MTM: Old Strathcona - Part IV

If you recall I have done a few other posts on a district called Old Strathcona, it is a wonderful funky, area on the south side of the river in Edmonton that used to be, many years ago, a town in it's own right. The links for the other posts are at the bottom of the page. Please click on any photo to enlarge.

From old buildings declared heritage sites to new buildings designed to look like they are from the same era, Old Strathcona is a bustling busy place filled with people of every type.

We have jocks during hockey play-offs in spite of the arena being on the far north end of the city.

Being so close to the University we have all the students trying out various persona's, deciding who they want to be.

Historical designation

Off the main drag, it is a bit quieter and we find places like the public library.

This is a mural painted on the back of a newer building, that depicts what the area might have been like back in the days of yore.

The artist is in fact someone my sister and I went to school with and he is quite well known throughout Alberta for his murals, his name is Tim Heimdal and this article on him, is pretty accurate.

Connaught Armory

Connaught Armoury was built in 1911-12 in the then separate city of Strathcona. It served as the base for one of Alberta's most famous regiments, the 19th Alberta Dragoons. The regiment served with great distinction in the First and Second World Wars. Like many cavalry regiments it was reorganized as an armoured regiment, and after 1945 it became known as the 19th Alberta Armoured Car Regiment. The building is a fine example of military building in Alberta, and presents a formidable, fortress-like appearance with its stylized roof crenellations, heavy brick and masonry walls, and formal entry porch.

Unfortunately the above is the only information I can find on the Armoury aside from plans to turn it into something else and a news article denying the Legion the building to house their hall, instead it was to be used as a youth shelter.

It is a great building, I hope they don't screw it up.

However, the entire area is taken over for the Fringe festival and many of these structures are turned into impromptu theatres.

Some of the old buildings have been re-purposed far from the original intent as seen here.

Some, are still being used as offices as they might have been when they were built.

New construction is being done in such a manner as to blend in with the old. Sometimes better than other times.

The Art Walk is held on Whyte Avenue and down 104 St, artists showcase their works on the street and show passersby what they are working on, or how they achieve certain results.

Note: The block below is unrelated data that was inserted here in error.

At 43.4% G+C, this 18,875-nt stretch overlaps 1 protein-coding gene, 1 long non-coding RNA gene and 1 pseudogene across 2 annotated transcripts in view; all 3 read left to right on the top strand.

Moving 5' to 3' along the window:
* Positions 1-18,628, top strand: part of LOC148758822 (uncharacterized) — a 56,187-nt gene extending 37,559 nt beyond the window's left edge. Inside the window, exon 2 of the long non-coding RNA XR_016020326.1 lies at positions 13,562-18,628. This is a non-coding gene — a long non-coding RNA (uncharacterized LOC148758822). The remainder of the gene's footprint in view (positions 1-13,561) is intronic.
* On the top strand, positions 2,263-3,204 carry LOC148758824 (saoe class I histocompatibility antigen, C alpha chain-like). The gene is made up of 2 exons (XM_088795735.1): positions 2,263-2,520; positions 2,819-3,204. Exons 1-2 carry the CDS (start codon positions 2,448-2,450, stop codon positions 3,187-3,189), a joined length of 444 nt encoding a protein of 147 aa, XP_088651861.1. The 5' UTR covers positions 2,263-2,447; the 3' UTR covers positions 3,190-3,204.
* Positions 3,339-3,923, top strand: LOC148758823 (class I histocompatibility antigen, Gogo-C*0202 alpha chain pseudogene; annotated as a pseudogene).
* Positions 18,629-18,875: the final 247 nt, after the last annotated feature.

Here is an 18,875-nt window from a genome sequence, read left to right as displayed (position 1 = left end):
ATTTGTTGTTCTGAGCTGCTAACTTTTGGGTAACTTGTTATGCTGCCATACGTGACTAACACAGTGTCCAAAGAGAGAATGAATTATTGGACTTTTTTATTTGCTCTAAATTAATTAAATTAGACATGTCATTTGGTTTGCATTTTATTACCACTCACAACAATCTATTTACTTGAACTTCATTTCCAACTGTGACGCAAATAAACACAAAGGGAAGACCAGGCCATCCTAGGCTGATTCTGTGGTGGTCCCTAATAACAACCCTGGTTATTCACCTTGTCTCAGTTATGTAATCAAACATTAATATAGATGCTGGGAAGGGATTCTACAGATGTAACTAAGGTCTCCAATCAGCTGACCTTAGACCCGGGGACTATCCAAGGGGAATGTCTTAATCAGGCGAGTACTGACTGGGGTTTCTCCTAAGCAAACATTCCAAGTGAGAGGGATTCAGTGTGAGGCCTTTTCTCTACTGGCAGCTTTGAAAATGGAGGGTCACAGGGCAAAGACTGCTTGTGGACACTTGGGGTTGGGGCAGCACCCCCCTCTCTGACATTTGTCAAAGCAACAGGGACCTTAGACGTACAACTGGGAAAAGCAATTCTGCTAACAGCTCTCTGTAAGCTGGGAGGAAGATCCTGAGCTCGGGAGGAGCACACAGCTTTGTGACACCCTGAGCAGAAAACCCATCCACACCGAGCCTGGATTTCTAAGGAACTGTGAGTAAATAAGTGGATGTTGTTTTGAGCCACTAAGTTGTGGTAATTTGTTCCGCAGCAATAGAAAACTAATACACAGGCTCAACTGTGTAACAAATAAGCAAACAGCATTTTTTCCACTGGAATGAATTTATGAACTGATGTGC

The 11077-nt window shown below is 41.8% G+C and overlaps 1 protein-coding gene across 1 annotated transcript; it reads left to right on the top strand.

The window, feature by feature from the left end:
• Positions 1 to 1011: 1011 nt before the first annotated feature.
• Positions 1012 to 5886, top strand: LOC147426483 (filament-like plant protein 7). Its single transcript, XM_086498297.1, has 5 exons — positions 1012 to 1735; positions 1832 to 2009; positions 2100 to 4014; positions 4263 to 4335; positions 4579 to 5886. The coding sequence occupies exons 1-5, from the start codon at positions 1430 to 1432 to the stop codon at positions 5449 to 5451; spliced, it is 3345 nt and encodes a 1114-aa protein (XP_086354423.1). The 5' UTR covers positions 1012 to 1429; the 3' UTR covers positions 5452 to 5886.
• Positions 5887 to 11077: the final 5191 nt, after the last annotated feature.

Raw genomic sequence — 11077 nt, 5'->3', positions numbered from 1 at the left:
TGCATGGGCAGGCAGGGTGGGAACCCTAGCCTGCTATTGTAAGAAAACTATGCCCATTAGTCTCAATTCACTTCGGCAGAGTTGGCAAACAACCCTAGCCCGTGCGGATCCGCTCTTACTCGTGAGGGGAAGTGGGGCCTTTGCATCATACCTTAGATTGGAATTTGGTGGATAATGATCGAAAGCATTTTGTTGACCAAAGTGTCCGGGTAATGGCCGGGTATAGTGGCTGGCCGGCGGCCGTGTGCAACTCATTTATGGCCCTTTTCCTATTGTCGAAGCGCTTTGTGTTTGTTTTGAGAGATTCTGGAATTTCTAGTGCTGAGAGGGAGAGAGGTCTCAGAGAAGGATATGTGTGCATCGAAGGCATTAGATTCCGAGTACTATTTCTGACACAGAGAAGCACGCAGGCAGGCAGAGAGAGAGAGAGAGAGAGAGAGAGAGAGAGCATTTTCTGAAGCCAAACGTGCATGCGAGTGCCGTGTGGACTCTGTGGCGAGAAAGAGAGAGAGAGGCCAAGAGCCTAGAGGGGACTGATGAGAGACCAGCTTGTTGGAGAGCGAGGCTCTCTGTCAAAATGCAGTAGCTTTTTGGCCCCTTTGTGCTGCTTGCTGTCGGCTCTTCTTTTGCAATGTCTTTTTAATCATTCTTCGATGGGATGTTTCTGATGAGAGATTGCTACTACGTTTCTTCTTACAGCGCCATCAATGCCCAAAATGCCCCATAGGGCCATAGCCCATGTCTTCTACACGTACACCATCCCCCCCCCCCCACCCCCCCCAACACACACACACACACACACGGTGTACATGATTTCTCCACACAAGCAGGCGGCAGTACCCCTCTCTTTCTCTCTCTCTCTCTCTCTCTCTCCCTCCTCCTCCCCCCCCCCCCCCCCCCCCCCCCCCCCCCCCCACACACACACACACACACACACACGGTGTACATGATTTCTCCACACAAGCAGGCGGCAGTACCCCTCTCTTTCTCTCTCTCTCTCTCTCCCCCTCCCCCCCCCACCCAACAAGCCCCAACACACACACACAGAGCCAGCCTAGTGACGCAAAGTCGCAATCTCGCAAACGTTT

The bank even went as far as to have the date inscribed in a plaque on the front of the building ;)

I think that is quite enough for today. There is much, much more to know about Old Strathcona though, so look for more posts on it in the future. If you would like to revisit the other posts, they are linked here:

Part I
Part II
Part III

Have a good day all.

For more My Town Monday posts, drop by Travis Erwins blog, he is the genius that started us on this journey and many people from all round the world join us.


Hilary said...

Great architecture in Old Strathcona. I sure would love to have a wander around there sometime. Thanks for sharing another fine post, Reb. And your new header looks lovely.

David Cranmer said...

Old Strathcona definitely has a lot of character and I love art so I'm headed over to check out Tim Heimdal...

pattinase (abbott) said...

When you said funky, I pictures South Austin, but this looks like a delightful area.

Leah J. Utas said...

Thanks for the tour, Reb. I love Old Strathcona. The only downside is everybody else does too and it is always so busy there. That said, busy is good for business.

the Bag Lady said...

Great post, sis! And thanks for posting the link to the article about Tim - it was great to see! I've known him for 40 years (give or take), and he is exceptionally talented.

debra said...

It looks like a great place!I love that there is public art.

Reb said...

Hilary, you'll have to come and have a visit in that case ;) Thanks

David, it certainly does and Tim is so very talented, I am sure you won't be disappointed.

Patti, there are so many little shops that sell unique and weird things. It is really great.

Leah, I hear you. I wish I liked crowds more, but if you go early in the morning, it isn't too bad.

Sis, thanks, I thought you would like the link to Tim.

Debra, they paint up the electrical boxes as posters for the Fringe too.

Travis Erwin said...

I love old areas of towns. They always jump start my imagination.

Jay said...

I love old sections of cities like that. They're always fun to wander around in.

Reb said...

Travis this area is is wonderful for the imagination.

Jay, this is the best old area, there are others, but they are just kind of run down.

Cloudia said...

A nice town!

Reb said...

Thanks Cloudia.

Barbara Martin said...

Sorry I'm late, but this brings back memories. I really need to come home.

Reb said...

Barbara, no need to be sorry. I am sure it does ;)